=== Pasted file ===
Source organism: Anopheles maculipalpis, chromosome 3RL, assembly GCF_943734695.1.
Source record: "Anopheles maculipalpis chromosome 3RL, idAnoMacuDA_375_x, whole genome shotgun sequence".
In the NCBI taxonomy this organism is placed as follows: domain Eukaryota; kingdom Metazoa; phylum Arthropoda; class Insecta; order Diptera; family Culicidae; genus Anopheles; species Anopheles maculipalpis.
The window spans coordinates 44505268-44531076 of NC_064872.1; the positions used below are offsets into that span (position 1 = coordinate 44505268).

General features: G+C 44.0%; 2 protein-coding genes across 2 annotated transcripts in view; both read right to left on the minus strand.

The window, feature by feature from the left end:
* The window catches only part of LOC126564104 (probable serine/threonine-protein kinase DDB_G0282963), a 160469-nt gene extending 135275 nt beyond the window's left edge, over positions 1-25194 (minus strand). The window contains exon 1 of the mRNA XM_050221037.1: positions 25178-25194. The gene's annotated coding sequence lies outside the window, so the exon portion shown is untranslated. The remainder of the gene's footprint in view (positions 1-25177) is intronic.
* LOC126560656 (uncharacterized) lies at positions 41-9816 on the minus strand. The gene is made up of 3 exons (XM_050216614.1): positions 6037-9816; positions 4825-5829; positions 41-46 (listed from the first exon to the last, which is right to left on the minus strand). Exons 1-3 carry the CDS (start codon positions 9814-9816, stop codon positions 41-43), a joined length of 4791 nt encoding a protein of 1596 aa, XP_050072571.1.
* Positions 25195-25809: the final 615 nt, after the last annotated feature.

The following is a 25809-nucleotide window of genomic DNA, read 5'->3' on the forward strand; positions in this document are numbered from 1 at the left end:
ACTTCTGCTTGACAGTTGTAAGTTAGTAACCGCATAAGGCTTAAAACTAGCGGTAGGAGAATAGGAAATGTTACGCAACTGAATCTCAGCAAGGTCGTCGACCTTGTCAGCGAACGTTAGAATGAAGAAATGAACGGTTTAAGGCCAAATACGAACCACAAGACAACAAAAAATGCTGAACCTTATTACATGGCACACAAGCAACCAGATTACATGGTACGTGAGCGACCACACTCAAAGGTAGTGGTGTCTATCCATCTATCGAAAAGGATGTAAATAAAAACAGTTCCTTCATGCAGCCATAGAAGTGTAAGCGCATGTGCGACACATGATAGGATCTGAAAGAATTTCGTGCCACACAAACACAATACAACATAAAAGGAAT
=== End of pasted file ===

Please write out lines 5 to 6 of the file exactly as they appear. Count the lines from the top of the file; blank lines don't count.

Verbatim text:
General features: G+C 44.0%; 2 protein-coding genes across 2 annotated transcripts in view; both read right to left on the minus strand.

The window, feature by feature from the left end: